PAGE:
When Laura Pleasants was part of Kylesa’s 2001 formation, she was a college student who participated in the burgeoning Metal project largely for kicks.
“I was like, ‘I want to do this now while I can before I got stuck in a job or a family where I won’t be able to just leave for whatever,’ ” recalls the guitarist and singer.
But the band never broke up, as Kylesa has spent years establishing a rep in underground Metal. The dedication has been paying off recently: 2009’s Static Tensions was the outfit’s most prominent release, and the next one, Spiral Shadow (the band’s fifth album, due Oct. 25), demonstrates new sonic dimensions.
Kylesa’s sound has developed from stormy, burly Sludge Metal into something fated for broader classification — something willing to be poppier
Kylesa’s strongest weapon is its two full drum kits, which create an unconquerable layer of percussion. Vocally, the act is powered by the interplay between guitarist Phillip Cope’s deep roars and Pleasants’ hypnotic, transient tone. For Spiral Shadow, she called on some unlikely influences by primarily listening to ’90s Indie and AltRock bands like Built to Spill and not listening to other Metal bands at all.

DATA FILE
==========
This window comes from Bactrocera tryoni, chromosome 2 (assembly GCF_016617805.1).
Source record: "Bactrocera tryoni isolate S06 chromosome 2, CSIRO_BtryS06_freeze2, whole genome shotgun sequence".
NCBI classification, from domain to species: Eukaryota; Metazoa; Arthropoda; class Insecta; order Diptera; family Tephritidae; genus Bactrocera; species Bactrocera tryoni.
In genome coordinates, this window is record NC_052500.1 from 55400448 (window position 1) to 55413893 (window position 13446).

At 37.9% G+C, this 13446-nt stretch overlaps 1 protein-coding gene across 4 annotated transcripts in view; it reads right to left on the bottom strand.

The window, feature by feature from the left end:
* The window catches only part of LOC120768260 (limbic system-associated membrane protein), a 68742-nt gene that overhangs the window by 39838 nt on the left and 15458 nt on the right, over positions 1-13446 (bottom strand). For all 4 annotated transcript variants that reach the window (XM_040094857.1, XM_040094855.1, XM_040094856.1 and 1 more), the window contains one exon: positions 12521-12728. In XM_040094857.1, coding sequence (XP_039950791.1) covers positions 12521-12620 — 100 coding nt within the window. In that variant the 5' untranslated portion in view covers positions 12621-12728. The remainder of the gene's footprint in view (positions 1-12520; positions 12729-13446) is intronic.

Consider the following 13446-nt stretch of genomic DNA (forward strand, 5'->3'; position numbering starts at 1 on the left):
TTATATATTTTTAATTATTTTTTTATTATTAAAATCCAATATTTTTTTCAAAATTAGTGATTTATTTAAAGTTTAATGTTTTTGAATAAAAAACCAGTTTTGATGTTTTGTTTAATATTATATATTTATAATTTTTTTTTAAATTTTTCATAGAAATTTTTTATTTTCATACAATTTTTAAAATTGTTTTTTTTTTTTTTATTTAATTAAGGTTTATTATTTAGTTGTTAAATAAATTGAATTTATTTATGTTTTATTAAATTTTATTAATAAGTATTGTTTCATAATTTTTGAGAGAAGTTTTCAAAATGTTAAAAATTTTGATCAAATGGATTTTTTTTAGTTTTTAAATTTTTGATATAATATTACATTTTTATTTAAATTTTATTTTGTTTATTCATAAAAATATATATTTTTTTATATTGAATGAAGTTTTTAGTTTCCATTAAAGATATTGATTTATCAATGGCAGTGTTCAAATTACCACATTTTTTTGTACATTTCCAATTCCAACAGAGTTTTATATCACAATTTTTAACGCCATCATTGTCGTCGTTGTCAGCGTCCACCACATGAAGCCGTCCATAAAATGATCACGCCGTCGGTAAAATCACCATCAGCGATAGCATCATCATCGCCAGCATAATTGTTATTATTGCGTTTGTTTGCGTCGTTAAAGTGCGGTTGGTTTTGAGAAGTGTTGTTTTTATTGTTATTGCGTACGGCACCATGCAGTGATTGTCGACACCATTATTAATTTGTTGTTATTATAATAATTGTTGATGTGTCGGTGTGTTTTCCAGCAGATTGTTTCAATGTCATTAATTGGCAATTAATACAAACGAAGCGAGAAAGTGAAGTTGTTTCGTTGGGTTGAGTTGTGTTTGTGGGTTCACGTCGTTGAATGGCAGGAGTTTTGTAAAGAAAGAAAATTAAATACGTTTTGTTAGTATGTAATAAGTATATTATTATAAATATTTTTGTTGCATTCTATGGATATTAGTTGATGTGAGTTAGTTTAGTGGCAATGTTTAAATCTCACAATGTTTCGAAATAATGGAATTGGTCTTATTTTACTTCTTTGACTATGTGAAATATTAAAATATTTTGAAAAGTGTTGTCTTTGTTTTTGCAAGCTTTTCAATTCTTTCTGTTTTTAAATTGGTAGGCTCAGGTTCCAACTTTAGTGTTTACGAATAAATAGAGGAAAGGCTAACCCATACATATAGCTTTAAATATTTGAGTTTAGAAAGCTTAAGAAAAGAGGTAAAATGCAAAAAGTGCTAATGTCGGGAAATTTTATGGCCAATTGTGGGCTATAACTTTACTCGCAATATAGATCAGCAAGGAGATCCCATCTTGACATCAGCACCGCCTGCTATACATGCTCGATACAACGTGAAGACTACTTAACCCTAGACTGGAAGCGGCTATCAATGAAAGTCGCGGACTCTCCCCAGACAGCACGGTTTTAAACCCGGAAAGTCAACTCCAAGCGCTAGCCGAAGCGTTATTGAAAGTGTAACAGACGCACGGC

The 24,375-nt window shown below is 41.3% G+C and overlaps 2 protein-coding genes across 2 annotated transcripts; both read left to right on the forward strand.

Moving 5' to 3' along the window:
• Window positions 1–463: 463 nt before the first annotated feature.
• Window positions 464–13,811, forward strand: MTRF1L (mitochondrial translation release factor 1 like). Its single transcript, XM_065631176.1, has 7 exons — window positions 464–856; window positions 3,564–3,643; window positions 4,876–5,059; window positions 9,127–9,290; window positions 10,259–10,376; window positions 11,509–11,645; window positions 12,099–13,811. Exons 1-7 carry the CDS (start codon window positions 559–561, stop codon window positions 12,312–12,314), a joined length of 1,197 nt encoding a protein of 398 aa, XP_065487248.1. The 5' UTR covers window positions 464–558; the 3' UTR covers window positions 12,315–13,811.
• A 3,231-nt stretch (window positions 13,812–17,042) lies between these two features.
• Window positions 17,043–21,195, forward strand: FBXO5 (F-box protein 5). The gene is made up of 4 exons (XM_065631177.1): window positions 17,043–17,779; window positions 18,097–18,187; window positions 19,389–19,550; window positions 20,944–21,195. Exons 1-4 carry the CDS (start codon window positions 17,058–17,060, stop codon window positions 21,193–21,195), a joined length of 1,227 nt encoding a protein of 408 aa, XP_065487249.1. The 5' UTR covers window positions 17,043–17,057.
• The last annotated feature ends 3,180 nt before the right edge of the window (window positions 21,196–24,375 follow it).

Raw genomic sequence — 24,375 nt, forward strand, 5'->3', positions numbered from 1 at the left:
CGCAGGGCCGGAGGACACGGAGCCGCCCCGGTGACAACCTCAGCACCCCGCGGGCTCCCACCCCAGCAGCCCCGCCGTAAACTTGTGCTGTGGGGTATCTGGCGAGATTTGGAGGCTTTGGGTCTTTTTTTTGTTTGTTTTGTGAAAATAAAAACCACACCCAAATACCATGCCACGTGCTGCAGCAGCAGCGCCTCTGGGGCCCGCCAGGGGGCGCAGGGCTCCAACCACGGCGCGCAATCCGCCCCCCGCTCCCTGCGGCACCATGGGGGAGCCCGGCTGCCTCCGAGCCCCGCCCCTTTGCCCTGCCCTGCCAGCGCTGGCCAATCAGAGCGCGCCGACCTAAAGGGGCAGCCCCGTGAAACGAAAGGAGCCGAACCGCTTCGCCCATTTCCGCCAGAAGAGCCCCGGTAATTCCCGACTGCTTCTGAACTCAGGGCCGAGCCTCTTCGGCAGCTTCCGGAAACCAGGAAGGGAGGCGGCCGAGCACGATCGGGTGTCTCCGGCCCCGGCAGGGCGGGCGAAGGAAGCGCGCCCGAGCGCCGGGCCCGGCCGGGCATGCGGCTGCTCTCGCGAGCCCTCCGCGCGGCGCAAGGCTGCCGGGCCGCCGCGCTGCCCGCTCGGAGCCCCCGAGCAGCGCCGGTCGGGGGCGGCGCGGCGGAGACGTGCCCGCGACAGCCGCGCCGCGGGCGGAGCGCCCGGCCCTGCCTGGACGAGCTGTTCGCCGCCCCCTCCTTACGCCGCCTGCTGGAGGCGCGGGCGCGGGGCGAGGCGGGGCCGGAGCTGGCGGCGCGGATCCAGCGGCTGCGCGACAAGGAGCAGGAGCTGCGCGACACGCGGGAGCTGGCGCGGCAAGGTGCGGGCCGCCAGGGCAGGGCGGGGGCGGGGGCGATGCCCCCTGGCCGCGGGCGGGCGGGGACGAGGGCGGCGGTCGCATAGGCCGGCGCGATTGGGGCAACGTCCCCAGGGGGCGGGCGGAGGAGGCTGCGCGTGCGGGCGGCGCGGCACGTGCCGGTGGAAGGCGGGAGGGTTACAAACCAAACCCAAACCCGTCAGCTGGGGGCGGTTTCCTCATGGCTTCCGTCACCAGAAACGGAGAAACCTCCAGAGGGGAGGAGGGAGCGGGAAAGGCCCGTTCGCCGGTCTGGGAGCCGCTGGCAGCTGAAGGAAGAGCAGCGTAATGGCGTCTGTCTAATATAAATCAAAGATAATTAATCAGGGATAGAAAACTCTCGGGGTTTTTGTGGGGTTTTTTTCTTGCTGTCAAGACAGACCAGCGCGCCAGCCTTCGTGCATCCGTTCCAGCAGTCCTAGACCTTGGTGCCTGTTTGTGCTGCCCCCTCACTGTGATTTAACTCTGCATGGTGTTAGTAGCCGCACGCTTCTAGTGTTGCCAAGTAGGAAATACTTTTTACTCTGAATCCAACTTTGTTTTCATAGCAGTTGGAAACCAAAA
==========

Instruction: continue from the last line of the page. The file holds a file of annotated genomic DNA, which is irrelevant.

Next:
“(Cope and I) wanted to do the best we could to make (the singing) catchy and memorable,” she says. “Not for every song, but certain songs call for that.”
Still, for as important as cultivating the actual music is, sticking with Kylesa has provided Pleasants with some practical knowledge, too.
“I was always just interested in the creative side, but there’s this whole other business side. Whether you like it or not, it’s there and you have to deal with that,” she says. “It’s been one big learning process.”
(Buy tickets, check out performance times and get venue details here.)